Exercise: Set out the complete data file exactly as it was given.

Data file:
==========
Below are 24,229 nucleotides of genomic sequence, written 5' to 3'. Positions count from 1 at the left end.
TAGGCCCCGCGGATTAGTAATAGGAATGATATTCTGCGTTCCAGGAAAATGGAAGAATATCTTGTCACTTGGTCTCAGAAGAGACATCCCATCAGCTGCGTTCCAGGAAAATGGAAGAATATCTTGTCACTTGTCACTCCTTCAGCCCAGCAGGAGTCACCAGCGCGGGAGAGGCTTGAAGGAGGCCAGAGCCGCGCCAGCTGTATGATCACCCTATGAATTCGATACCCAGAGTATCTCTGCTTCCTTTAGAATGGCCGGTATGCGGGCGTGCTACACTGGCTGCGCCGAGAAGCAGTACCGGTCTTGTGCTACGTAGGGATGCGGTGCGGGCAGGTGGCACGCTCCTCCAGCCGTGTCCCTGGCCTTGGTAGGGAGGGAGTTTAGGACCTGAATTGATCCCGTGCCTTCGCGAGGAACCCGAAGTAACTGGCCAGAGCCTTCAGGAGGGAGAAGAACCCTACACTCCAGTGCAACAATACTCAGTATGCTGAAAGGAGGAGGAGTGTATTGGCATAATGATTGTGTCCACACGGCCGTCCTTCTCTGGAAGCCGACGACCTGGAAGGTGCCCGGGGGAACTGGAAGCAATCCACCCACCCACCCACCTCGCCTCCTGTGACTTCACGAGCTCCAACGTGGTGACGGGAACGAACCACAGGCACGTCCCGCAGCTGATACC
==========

Below are 24,229 nucleotides of genomic sequence, written 5' to 3'. Positions count from 1 at the left end.
TAGGCCCCGCGGATTAGTAATAGGAATGATATTCTGCGTTCCAGGAAAATGGAAGAATATCTTGTCACTTGGTCTCAGAAGAGACATCCCATCAGCTGCGTTCCAGGAAAATGGAAGAATATCTTGTCACTTGTCACTCCTTCAGCCCAGCAGGAGTCACCAGCGCGGGAGAGGCTTGAAGGAGGCCAGAGCCGCGCCAGCTGTATGATCACCCTATGAATTCGATACCCAGAGTATCTCTGCTTCCTTTAGAATGGCCGGTATGCGGGCGTGCTACACTGGCTGCGCCGAGAAGCAGTACCGGTCTTGTGCTACGTAGGGATGCGGTGCGGGCAGGTGGCACGCTCCTCCAGCCGTGTCCCTGGCCTTGGTAGGGAGGGAGTTTAGGACCTGAATTGATCCCGTGCCTTCGCGAGGAACCCGAAGTAACTGGCCAGAGCCTTCAGGAGGGAGAAGAACCCTACACTCCAGTGCAACAATACTCAGTATGCTGAAAGGAGGAGGAGTGTATTGGCATAATGATTGTGTCCACACGGCCGTCCTTCTCTGGAAGCCGACGACCTGGAAGGTGCCCGGGGGAACTGGAAGCAATCCACCCACCCACCCACCTCGCCTCCTGTGACTTCACGAGCTCCAACGTGGTGACGGGAACGAACCACAGGCACGTCCCGCAGCTGATACC